An ironic point of history, the progress of literacy and the written word, the book GODDESS VERSUS THE ALPHABET by Leonard Shlain, addresses just that tipping point for the burying of the goddess in culture, and the emergence of the patriarchal rule:
"Of all the sacred cows allowed to roam unimpeded in our culture, few are as revered as literacy. Its benefits have been so incontestable that in the five millennia since the advent of the written word numerous poets and writers have extolled its virtues. Few paused to consider its costs. . . . One pernicious effect of literacy has gone largely unnoticed: writing subliminally fosters a patriarchal outlook. Writing of any kind, but especially its alphabetic form, diminishes feminine values and with them, women’s power in the culture." by Leonard Shlain
A few of the metal corsets are thought to be orthopedic braces for those suffering from spinal ailments or weakness, such as in records of Ambroise Paré, a French army surgeon who told of iron corsets as a remedy, intended "to amend the crookednesse of the Bodie," (Wikipedia).
PHOTO: By Suk found on RetrogalerieDeGutsy.
Although throughout history there have been documented witch persecutions since prehistory, and which despite our seeming enlightenment as a civilization, there are countries today that still kill women condemned as witches. It was the demonization of Lilith, Fortuna, Diana, Hecate, and the trove of other cultural female divinities that the Church would capitalize on.
Yet, it is the publication of the Hammer of Witches, or the Mallerus Malificarum, that the persecutions seem to explode with the fantastical guide book to conemning a witch. Soon the goddess would be turned into a witch, and the Burning Times would wee the death of hundreds of thousands of women. The Malleus Maleficarum was able to spread like a wildfire through the minds of sexually repressed monks and Inquisitors, in Europe quite rapidly in the late 15th and the beginning of the 16th century due to the innovation of the humble printing press which utilized moving type by a goldsmith named Johannes Gutenberg, around 1440.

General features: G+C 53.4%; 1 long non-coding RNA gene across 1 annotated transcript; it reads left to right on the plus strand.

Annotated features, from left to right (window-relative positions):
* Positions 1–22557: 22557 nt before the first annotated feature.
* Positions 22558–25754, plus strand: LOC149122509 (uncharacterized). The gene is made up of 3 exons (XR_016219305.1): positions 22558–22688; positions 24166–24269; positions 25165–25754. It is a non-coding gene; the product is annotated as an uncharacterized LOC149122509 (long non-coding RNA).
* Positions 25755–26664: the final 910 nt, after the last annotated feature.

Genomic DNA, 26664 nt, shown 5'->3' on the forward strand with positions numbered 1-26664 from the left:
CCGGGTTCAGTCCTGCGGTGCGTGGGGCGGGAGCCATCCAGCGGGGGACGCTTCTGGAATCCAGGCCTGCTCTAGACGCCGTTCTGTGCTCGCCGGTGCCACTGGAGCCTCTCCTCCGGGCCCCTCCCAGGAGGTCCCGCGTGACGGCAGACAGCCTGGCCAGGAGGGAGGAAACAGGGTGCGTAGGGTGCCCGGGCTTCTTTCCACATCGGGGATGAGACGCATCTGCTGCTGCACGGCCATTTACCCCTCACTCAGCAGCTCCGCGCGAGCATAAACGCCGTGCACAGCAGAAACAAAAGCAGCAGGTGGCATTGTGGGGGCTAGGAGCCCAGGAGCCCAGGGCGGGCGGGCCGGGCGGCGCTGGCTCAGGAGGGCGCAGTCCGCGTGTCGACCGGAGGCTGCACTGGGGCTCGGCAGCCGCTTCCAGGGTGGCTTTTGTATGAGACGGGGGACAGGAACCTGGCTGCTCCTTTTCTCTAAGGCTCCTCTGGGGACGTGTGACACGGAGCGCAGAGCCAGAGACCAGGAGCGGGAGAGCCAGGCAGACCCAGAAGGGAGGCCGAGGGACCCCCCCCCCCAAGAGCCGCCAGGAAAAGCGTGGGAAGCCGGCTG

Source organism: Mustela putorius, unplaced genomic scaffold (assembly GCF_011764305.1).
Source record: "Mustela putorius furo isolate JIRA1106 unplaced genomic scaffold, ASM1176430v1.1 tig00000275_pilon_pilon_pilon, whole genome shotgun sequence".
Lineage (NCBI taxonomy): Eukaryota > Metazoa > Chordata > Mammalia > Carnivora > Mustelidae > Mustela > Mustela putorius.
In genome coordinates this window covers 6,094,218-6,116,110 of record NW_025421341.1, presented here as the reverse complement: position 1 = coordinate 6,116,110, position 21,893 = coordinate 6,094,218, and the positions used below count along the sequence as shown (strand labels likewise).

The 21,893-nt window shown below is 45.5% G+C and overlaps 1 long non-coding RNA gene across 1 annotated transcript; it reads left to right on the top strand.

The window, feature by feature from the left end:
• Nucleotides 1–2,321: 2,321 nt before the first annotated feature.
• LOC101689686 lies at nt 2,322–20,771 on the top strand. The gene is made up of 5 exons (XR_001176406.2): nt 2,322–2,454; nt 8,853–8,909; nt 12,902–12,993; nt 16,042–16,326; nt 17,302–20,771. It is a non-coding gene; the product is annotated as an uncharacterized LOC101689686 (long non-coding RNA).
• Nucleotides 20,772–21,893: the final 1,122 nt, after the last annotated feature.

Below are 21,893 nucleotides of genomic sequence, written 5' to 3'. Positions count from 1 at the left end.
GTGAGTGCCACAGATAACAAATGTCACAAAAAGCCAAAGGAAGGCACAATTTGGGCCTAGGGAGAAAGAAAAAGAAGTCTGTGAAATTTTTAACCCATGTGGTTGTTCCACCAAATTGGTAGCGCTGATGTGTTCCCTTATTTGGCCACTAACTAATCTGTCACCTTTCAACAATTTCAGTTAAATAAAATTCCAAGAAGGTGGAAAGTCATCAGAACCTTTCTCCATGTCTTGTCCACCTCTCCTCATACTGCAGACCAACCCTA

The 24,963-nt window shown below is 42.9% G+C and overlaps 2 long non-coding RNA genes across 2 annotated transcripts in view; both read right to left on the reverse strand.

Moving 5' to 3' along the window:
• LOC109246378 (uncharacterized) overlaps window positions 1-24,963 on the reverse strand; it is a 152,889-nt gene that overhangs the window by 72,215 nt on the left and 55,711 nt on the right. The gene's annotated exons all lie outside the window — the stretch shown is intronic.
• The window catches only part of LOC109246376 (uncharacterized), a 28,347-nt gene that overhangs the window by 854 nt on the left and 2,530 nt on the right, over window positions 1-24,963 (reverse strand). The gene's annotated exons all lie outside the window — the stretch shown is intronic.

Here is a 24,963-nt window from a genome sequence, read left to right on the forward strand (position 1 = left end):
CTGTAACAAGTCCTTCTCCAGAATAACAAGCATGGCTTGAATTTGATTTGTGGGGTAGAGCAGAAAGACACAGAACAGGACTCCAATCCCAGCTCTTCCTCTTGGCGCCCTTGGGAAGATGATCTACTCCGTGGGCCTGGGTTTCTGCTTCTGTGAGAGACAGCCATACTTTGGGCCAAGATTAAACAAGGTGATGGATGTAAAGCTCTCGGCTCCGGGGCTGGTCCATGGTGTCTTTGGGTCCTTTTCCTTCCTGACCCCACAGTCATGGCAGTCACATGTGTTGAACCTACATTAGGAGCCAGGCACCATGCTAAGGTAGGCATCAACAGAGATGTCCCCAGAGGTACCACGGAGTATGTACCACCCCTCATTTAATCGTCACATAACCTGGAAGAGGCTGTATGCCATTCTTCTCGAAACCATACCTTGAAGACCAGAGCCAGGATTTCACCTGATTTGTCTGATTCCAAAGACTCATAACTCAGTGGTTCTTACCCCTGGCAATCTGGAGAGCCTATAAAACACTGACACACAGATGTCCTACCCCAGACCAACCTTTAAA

PHOTO: Frontspiece from the 1520 publication of the Witches Hammer
The invention of printing some thirty years before the first publication of the Malleus Maleficarum instigated the fervor of witch hunting, and, in the words of Russell, "the swift propagation of the witch hysteria by the press was the first evidence that Gutenberg had not liberated man from original sin." [SOURCE: Witchcraft in the Middle Ages by Jeffrey Burton Russell]
PHOTO: Courtesy of Amazing Radio website, Theme: Medieval Torture.
There is a very informative book called THE DARK SIDE OF HISTORY by Helen Ellerbie that details the war on women by the Church.
PHOTO: Examination and torture of a supected witch during the Inquisition
Moving from the social control via burning at the stake, to the actual physical restrain of the binding called "tightlacing" through the wearing of the corset or stays for fashionable reasons, the corset symbolises much more that fashion, it symbolizes oppression disguised as fashion.
The word itself, “corset” and the contruction using words such as “stays” ironically reflect the controlling aspect of this seemingly innocuous fashion statement. Contrastly, the word that we are celebrating today is “enceinte” or ungirdled, either during pregnancy, or those who chose not to wear one.
The most extreme example of this kind of constraint is the iron corset, or Iron Busk, circa 1550s. Carina Case posted this striking photo and the quote reads:
"In 1556 The earliest known busk was made in iron. Fabrics like damask required a stronger, supported construction to show a body's shape. The first artifical support was made in Italy was called a choche later became known as a busk in England. Corsets were even talked about by Geoffrey Chaucer, the father of English Literature, in his books during this time." SOURCE Carina Case, Pintrest.
Mary Queen of Scots was rebellious down to the last detail, even chosing not to wear a corset.
Men even wore with their waiscoat, a “stomacher” and by the Victorian era men wore corsets, stomach belts and even neck corsets which were ridiculously high collars. They too suffered from the beast of vanity, but not as commonly as women. Usually, only the upper classes and dandies wore these. However, men were the minority, mostly women, from domestic servants who wore a laced bodie, stomacher, or proper corset to the royal palace to streetwalkers and fine country ladies, most of them, even when pregnant wore a special corset to hide their baby bump and into full term. Harriet Waterhouse examined in depth the use of corsets by pregnant women in her essay A Fashionable Confinement Whaleboned Stays and the Pregnant Woman: